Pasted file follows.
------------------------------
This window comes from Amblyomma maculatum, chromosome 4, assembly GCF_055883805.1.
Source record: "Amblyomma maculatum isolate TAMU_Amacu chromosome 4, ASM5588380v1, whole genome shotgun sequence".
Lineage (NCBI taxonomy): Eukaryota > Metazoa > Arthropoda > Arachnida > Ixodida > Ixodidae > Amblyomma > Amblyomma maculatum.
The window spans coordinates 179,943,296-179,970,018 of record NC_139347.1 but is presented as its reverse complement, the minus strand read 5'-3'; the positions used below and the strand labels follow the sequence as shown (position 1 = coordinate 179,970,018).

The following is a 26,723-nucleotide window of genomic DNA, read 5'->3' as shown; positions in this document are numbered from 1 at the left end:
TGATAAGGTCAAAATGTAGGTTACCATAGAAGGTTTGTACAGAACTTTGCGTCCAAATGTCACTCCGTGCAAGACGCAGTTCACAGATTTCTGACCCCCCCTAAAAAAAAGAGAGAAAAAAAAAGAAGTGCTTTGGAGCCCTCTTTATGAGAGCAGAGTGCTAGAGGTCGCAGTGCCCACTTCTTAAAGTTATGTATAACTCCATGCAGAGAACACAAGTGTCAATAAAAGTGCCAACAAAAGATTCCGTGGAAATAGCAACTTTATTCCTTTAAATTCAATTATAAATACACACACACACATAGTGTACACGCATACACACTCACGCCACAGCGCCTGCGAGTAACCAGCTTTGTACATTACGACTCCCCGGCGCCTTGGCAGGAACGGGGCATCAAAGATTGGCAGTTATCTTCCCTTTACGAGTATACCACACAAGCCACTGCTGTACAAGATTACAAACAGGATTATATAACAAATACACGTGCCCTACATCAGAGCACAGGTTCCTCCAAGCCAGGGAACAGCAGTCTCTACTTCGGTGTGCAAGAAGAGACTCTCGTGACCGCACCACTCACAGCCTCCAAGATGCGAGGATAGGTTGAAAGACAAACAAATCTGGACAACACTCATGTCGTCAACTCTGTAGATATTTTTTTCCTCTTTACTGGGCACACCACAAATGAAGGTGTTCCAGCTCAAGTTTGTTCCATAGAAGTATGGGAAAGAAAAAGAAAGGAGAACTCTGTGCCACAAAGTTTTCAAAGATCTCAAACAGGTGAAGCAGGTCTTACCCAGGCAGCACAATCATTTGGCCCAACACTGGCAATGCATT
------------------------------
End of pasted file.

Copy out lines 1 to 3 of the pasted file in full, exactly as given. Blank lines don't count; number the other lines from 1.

This window comes from Amblyomma maculatum, chromosome 4, assembly GCF_055883805.1.
Source record: "Amblyomma maculatum isolate TAMU_Amacu chromosome 4, ASM5588380v1, whole genome shotgun sequence".
Lineage (NCBI taxonomy): Eukaryota > Metazoa > Arthropoda > Arachnida > Ixodida > Ixodidae > Amblyomma > Amblyomma maculatum.